Thunderstruck at the deep demoralisation among his troops which this desertion showed, the King fell back on Olney, abandoning Northampton to the rebels. Next day—it was July 27th—the brave Earl of Pembroke and his brother Richard Herbert, both of whom had been taken prisoners, were beheaded in the market-place by Coniers' command without sentence or trial. Their blood lies without doubt on Warwick's head, for though neither he nor Clarence was present, the rebels were obviously acting on his orders, and if[Pg 188] he had instructed them to keep all their captives safe, they would never have presumed to slay them. Several chroniclers indeed say that Warwick and Clarence had expressly doomed Herbert for death. This slaughter was perfectly inexcusable, for Herbert had never descended to the acts of the Woodvilles; he was an honourable enemy, and Warwick had actually been reconciled to him only a year before.[12] The execution of the Herberts was not the only token of the fact that the great Earl's hand was pulling the strings all over England. His special aversions, Rivers and John Woodville, were seized a week later at Chepstow by a band of rioters—probably retainers from the Despenser estates by the Severn—and forwarded to Coventry, where they were put to death early in August. Even if Pembroke's execution was the unauthorised work of Coniers and Fitzhugh, this slaying of the Woodvilles must certainly have been Warwick's own deed. Stafford the Earl of Devon, whose desertion of the Welsh had been the principal cause of the defeat at Edgecott, fared no better than the colleague he had betrayed. He disbanded his army and fled homeward; but at Bridgewater he was seized by insurgents, retainers of the late Earl of Devon whom he had beheaded a year before, and promptly put to death.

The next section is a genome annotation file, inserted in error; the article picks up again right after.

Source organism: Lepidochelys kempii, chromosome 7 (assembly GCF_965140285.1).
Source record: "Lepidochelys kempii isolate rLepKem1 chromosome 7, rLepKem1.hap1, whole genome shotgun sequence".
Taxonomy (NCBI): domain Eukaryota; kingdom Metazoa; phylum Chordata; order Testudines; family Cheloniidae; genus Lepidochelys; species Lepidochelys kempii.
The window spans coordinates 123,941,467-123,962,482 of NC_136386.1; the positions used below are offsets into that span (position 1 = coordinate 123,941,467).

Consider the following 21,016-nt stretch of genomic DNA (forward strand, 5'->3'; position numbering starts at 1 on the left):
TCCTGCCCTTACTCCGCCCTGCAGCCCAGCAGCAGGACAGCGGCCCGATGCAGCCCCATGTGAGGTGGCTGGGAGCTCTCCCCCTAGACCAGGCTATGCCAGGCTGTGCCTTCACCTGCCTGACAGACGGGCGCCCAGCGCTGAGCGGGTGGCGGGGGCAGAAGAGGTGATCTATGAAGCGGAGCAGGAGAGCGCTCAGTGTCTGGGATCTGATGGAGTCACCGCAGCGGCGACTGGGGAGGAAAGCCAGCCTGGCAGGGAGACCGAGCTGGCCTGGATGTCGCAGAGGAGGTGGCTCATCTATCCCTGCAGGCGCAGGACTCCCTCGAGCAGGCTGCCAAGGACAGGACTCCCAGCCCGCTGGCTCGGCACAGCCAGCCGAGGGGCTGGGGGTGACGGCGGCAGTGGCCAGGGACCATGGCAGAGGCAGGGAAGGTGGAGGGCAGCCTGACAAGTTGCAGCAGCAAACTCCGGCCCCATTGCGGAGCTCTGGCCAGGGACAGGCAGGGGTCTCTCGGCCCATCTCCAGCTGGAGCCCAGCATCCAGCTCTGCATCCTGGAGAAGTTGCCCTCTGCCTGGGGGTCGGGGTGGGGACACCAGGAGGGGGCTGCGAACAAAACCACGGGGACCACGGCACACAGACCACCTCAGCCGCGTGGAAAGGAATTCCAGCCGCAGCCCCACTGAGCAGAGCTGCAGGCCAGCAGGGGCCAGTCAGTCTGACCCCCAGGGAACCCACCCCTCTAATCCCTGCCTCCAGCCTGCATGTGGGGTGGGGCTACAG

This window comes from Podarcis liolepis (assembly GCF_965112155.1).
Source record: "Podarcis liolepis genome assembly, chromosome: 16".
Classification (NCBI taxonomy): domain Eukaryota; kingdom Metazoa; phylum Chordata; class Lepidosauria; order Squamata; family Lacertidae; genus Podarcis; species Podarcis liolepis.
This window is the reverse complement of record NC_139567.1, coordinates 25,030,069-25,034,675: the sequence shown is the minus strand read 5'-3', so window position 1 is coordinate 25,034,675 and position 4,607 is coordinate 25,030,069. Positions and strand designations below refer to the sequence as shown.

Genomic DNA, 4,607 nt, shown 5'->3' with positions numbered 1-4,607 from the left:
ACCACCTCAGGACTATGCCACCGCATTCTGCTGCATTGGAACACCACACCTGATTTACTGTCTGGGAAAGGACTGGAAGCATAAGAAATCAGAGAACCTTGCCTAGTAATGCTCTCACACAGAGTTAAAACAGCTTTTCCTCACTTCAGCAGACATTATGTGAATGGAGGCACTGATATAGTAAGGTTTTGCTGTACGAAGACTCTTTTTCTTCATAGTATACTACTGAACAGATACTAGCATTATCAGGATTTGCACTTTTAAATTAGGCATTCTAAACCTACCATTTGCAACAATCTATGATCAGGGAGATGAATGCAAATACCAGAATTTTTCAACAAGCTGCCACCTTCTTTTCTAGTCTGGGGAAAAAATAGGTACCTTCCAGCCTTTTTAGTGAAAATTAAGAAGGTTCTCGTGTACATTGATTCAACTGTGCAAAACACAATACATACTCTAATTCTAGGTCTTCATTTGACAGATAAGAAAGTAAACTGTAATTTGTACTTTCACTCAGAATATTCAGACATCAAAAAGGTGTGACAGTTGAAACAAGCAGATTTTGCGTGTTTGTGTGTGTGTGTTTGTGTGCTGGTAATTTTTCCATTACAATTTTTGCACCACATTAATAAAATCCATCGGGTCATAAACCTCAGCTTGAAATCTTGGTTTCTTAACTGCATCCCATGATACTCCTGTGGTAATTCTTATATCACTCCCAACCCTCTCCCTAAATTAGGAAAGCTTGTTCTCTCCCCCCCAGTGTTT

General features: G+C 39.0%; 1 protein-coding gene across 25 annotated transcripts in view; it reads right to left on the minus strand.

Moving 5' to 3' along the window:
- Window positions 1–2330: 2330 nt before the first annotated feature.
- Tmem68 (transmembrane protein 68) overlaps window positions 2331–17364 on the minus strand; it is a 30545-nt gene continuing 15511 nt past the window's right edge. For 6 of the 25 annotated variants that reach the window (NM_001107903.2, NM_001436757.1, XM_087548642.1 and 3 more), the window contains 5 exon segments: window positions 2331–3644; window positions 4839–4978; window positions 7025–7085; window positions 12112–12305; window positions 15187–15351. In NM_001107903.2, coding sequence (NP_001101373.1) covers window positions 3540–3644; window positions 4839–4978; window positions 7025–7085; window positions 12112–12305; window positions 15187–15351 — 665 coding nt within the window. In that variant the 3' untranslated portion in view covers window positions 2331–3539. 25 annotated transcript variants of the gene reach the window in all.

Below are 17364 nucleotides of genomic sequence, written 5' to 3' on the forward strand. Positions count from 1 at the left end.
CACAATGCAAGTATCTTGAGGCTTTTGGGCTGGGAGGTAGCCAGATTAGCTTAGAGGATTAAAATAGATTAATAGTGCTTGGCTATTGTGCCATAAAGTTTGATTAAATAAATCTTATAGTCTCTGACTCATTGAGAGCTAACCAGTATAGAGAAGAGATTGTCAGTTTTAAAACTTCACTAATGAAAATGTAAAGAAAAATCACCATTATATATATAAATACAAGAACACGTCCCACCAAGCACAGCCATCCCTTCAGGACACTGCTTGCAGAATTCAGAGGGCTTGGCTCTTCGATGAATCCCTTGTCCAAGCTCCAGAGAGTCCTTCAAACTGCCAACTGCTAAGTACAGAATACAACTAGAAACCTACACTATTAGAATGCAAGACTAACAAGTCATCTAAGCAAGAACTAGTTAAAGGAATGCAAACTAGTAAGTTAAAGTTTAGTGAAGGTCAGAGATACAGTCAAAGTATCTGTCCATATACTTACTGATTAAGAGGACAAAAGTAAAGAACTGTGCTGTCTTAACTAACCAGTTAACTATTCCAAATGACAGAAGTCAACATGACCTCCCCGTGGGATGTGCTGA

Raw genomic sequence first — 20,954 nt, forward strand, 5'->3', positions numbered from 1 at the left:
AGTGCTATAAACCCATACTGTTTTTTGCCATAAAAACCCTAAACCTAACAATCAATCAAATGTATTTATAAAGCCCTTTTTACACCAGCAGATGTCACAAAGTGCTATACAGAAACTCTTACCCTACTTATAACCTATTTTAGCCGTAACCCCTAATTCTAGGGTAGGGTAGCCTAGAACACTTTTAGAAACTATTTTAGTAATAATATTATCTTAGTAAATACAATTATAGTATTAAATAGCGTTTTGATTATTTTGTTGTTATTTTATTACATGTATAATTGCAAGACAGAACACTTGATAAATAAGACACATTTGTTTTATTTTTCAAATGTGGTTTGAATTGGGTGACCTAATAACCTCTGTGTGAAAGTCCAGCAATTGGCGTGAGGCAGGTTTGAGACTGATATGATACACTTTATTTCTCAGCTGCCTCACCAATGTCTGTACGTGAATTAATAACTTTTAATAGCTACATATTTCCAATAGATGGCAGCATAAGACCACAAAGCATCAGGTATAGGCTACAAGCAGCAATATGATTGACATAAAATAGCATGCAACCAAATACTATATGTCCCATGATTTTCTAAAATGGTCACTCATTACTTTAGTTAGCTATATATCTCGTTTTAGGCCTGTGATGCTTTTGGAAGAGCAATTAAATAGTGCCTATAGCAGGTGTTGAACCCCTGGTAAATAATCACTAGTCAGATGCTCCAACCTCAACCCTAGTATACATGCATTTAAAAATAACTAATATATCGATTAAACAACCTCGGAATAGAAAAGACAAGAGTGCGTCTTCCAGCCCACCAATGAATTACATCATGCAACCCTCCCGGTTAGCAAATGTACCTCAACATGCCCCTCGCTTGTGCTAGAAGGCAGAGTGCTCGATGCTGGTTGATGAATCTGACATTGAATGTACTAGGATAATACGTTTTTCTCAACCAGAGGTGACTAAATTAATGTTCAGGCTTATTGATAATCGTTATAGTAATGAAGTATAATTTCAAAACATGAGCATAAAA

It only remains to relate King Edward's fortunes. When the news of Edgecott fight reached his army, it disbanded for the most part, and he was left, with no great following, at Olney, whither he had fallen back on July 27th. Meanwhile Warwick and Clarence,[Pg 189] marching from London on Northampton along the Roman road, were not far off. The news of the King's position reached their army, and George Neville the Archbishop of York, who was with the vanguard, resolved on a daring stroke. Riding up by night with a great body of horse he surrounded Olney; the King's sentinels kept bad watch, and at midnight Edward was roused by the clash of arms at his door. He found the streets full of Warwick's men, and the Archbishop waiting in his ante-chamber. The smooth prelate entered and requested him to rise and dress himself. "Then the King said he would not, for he had not yet had his rest; but the Archbishop, that false and disloyal priest, said to him a second time, 'Sire, you must rise and come to see my brother of Warwick, nor do I think that you can refuse me.' So the King, fearing worse might come to him, rose and rode off to meet his cousin of Warwick."